Sunday, December 8, 2013

Critters on the Couch

A quick sketch. I used a Pentel brush pen filled with Noodler's Cayenne water soluble ink for the line work.

Thursday, December 5, 2013

The Roaming Radish

Here's a few sketches from our Whidbey Island Sketchers meet a couple weeks ago at the Roaming Radish in Freeland. Having eaten there before, I knew they had fantastic food. All organic and local grown. It was delicious! And I really appreciate their numerous vegan selections. 

First I sat at the bar...   

Then huddled in the hall next to the kitchen.

Later got in a few more sketches of customers and wait staff.

Wednesday, December 4, 2013

Figure Painting, Session 4

In my fourth figure drawing session our model was scheduled to pose for 3 hours so I thought I'd tackle it with oils. I went into the session with a plan to keep it simple by focusing on basic shapes of light and shadow and not worry about details such as a likeness or individual toes, etc. And also to release myself from the outcome and simply play. I've practiced that through regular sketching on location and have become a process junkie. It's the experience. That's the gold nugget. The real pleasure. And if something works it's frosting on the cake. Letting go gives me license to explore and allow a drawing or painting to become an individual as it evolves. I'm creating to seek understanding through questions. I read an interesting blog post at Roz Wound Up by Roz Stendahl, one of my favorite blogging artists. She wrote about drawing and the questions that motivate us to draw and what drawing leads to. It made me wonder what questions artists and myself ask while creating. What do I seek to understand? These questions are very individual and I think they define our personal styles. It's a form of truth seeking. Personally, I'm not interested in flashy and stylish brush strokes. I like grit and directness. Playfulness. A raw, immediate response to what I'm seeing. It's easy to be seduced by techniques, yet we can't escape them, so it's a dance. In the end the picture contains the whole experience and all the questions that lead to the decisions that made it.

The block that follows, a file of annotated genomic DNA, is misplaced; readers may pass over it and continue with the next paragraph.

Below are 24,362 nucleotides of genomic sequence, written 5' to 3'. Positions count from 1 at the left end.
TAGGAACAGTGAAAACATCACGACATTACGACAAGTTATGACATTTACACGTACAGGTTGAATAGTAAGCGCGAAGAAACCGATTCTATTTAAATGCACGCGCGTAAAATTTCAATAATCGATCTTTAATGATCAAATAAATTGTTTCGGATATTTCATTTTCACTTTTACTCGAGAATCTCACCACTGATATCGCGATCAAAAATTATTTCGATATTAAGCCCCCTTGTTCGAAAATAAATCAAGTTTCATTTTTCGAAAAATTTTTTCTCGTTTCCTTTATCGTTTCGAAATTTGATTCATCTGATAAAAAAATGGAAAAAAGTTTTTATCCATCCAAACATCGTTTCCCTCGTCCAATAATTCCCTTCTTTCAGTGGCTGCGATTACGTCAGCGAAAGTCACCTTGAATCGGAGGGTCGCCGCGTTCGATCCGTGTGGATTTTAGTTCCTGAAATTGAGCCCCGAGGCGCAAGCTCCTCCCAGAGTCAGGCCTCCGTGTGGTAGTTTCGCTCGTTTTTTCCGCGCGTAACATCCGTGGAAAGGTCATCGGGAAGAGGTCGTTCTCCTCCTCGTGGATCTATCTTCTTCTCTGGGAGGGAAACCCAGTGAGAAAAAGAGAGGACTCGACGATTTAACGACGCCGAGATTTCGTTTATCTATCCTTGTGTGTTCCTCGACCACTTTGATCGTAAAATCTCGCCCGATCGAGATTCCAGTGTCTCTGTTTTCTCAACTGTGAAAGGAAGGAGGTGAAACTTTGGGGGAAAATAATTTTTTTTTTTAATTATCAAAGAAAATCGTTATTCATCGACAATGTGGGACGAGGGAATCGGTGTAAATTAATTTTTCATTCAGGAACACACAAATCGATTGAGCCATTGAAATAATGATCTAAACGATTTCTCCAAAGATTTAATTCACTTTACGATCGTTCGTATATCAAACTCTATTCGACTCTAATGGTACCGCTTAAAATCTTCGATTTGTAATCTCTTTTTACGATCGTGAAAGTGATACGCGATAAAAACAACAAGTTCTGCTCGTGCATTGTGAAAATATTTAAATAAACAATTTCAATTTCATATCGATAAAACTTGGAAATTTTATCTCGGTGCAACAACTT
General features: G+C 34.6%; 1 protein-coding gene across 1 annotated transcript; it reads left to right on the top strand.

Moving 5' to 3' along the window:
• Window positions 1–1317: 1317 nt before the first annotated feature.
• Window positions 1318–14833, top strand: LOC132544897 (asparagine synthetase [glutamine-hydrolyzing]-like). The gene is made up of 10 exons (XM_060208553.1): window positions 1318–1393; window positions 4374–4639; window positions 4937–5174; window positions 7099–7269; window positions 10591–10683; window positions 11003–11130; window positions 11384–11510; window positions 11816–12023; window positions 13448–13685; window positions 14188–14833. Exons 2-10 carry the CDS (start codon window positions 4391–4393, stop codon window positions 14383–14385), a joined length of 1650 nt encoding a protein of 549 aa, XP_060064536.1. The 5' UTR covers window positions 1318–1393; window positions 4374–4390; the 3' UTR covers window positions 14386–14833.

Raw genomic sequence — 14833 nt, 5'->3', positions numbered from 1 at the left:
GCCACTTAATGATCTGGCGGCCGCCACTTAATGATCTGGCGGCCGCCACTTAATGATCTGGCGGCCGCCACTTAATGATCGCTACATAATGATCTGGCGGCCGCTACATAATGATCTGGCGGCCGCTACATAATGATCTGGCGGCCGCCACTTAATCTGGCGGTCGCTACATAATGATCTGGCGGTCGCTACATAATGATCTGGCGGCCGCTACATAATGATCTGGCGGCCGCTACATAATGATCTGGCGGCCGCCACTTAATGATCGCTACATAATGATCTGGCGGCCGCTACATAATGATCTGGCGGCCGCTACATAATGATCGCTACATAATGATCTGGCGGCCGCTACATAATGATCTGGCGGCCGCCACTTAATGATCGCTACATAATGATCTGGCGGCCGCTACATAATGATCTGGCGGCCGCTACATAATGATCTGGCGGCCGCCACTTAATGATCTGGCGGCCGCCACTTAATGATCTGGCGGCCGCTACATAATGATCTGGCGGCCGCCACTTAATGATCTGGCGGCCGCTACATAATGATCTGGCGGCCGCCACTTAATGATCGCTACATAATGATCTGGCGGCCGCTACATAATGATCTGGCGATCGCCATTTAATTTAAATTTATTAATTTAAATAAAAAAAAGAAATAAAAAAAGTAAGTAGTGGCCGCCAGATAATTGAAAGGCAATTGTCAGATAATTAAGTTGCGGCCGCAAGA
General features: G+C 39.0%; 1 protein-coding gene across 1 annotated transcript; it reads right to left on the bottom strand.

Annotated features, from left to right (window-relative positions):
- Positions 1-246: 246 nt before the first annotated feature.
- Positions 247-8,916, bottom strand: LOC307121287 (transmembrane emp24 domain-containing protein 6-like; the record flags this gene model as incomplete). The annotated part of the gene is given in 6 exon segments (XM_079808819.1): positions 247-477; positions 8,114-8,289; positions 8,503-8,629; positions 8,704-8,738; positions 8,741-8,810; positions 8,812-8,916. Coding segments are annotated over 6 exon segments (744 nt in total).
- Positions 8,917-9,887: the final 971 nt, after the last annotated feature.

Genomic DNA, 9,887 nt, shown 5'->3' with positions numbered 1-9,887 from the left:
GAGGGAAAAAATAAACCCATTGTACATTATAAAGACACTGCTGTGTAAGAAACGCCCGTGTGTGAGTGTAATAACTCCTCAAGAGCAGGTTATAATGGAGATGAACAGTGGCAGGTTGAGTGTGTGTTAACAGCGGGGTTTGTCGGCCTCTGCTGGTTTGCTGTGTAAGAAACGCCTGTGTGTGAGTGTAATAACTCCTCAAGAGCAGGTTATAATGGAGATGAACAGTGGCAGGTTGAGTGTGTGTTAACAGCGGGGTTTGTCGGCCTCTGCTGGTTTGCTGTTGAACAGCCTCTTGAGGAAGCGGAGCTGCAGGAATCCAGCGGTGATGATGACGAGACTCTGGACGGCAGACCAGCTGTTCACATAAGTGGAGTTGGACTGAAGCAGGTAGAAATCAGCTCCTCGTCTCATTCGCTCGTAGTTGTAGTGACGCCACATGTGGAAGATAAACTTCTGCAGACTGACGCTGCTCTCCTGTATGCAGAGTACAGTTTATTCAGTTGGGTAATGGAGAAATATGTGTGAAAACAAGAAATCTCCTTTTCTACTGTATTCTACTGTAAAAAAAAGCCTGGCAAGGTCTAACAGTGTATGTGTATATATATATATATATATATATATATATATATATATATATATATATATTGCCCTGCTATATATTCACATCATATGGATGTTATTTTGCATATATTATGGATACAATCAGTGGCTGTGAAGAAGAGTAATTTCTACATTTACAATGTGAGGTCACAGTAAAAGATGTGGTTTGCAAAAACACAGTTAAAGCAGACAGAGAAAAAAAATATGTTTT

Angela in oils... 

The Questions
While painting Angela, I'm in a room with other artists engrossed in their own questions and understandings. There's a synergy in the group that's fueling. Model, artists, drawings. My internal conversation: How is the model sitting? What's her attitude? Shoulder angle opposed the hip angle? She's looking up a bit, I see under her nose. I try to feel the action. What color should I draw with? Where do I want to place the figure in the picture frame? What happens when I thin this blue oil to a watery consistency and apply it to the background? What happens when I paint another thicker color on top, scumble it, drag it dry? How does the model's leg move toward me? What kind of brush stroke conveys that? There's bone under that flesh, a structure, remember that. How does the light and shadow fall across the figure as a whole? And in parts? How do I depict that so it reads? What's that reflected color? How can I punch up these values? Don't let mud happen! This area is unfinished, how can I keep it consistent with the rest? Does that edge move this way? No, that way. Those are just a few of my questions and I've only scratched the surface! What are yours when you paint and draw?